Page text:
The other key difference was the number of hits on balls in play and the number of hits on balls in play that went for extra bases. This can be significant, yes; it can indicate a loss of bat speed or running speed or a change in type of swing. It can just as easily reflect changes in competition strenght and type, ballpark, opponent's defense, and luck, with luck being the most likely culprit. While the data may reflect an actual decline, the extent to which this data actually suggests an actual substantial decline in talent is very low. If anything, I think it suggests a serious decline in luck, so improvement may be more likely going forward than decline. Keep in mind, too, that his $H in the first half was much higher than it has typically been in the past, and that he has historically trended toward lower second half $H's:

2000: .294 1st half/.302 2nd half
2001: .321/.244
2002: .279/.248
2003: .268/.227

Now, it is significant that Valentin's $H's are declining from year to year; that does indicate decline. But it does not indicate overall decline, as the other components of his performance have not shown any substantial decline over the course of the century. If his $H had stayed constant over the past five seasons, Valentin's GPA's would look like this:

2000: .261
2001: .269
2002: .261
2003: .263
2004: .259

Given the relative variability of batting average on balls in play, it's actually fairly likely that Valentin's $H is set for a rebound.


Jon also states that "perhaps he is the hitter’s Derek Lowe - someone that general manager Paul DePodesta has figured will take unique advantage of Dodger Stadium." Jon hit this one on the head. I don't want to get into it here since I have a forthcoming article which will explain it in detail, but Valentin is the kind of hitter that benefits most from Dodger Stadium. The short version is that Chicago and LA both turn a lot of fly balls into home runs and stop them from being doubles and triples. Chicago does this moreso than LA, but LA does it much more than you think. However, Chicago is otherwise pretty much neutral, while almost all other aspects of Dodger Stadium hinder hitters. Thus, Valentin's relative value in Dodger Stadium is maximized.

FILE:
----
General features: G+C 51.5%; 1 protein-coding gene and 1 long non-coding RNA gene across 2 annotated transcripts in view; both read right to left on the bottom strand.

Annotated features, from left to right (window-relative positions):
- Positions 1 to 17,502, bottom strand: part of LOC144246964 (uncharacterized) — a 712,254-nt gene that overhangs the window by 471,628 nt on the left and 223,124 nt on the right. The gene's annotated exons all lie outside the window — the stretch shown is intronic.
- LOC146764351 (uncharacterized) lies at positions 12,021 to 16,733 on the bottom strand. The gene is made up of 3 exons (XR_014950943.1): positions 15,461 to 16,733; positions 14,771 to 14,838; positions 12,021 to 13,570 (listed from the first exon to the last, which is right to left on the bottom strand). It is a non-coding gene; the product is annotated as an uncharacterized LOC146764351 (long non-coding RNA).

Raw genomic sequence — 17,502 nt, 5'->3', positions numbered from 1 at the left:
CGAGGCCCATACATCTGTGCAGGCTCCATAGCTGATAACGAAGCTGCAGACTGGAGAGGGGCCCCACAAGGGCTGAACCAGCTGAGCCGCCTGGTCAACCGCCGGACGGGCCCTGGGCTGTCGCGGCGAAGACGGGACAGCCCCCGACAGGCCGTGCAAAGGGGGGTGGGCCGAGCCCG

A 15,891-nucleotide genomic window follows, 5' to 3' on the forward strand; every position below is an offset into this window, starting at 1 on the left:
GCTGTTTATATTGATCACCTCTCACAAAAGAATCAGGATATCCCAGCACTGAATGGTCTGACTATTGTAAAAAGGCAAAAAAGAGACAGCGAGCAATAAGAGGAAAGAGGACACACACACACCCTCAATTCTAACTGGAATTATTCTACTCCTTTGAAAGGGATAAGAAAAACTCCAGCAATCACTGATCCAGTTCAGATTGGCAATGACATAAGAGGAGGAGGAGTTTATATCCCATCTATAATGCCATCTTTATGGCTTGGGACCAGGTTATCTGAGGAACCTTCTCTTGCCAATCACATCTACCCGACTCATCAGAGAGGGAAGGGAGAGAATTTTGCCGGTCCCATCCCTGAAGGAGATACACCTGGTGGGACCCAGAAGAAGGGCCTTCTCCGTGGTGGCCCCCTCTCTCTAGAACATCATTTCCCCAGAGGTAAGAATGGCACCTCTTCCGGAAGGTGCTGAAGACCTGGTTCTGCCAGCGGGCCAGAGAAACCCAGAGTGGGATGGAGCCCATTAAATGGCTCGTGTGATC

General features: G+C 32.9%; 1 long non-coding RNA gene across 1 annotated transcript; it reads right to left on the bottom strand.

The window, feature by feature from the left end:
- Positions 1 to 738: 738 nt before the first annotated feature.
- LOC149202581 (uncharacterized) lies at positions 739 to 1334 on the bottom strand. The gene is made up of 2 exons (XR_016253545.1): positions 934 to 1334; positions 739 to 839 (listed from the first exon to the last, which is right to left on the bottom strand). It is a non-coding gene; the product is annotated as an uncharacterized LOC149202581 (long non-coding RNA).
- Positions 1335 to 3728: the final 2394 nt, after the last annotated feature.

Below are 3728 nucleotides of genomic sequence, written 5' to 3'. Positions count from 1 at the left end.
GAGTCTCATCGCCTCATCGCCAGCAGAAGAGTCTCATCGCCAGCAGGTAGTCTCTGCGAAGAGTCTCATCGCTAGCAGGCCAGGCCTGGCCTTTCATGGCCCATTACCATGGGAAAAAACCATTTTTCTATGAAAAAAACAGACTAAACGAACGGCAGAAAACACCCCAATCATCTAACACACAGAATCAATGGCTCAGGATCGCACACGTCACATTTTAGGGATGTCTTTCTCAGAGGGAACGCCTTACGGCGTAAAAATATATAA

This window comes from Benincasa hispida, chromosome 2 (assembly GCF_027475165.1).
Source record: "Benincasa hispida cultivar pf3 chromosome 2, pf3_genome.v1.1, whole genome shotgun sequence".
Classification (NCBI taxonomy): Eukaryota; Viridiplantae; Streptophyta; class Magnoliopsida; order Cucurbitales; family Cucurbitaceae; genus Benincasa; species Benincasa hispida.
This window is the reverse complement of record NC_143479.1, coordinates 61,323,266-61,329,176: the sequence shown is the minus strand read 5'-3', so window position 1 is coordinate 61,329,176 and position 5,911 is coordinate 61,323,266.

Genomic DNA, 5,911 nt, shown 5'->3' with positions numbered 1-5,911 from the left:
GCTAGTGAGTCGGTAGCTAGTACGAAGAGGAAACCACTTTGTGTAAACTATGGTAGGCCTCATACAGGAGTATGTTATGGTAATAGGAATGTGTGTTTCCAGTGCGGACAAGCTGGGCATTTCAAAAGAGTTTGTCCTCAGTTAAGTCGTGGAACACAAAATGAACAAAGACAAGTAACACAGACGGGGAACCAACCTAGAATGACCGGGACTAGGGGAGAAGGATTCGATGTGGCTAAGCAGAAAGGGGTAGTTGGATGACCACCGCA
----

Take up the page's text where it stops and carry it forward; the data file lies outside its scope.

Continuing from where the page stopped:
In the comments to Jon's post, somebody quoted a previous post I'd made at length, and one of the things I'd pointed out in the post was that Valentin had been a much better performer with runners in scoring position. Jon took issue with that, arguing that batting with runners in scoring position is likely not a tangible skill. Here I'll first reference Andy Dolphin's study on clutch hitting, which is a must-read. Clutch-hitting is a skill with little spread in true talent, and a good deal of the observed spread is sample noise. However, for some players clutch hitting (and "choking") are real and significant factors. This is not necessarily an issue of performing under pressure; rather, it reflects how a batter's approach fits the situation. If a batter goes to the plate in a tie game with one out and a runner on third in the ninth and swings for a home run, the batter is not providing optimal value. A good batter can change their approach based on the situation. So there is certainly a skill involved.

Does Valentin have this skill? I would argue that he does. With runners on, he strikes out substantially less than he does with the bases empty, and his $H is much higher with runners in scoring position. Obviously, there are sample size issues here, but having a lower $K and higher $H in concert is pretty indicative of an alteration in approach.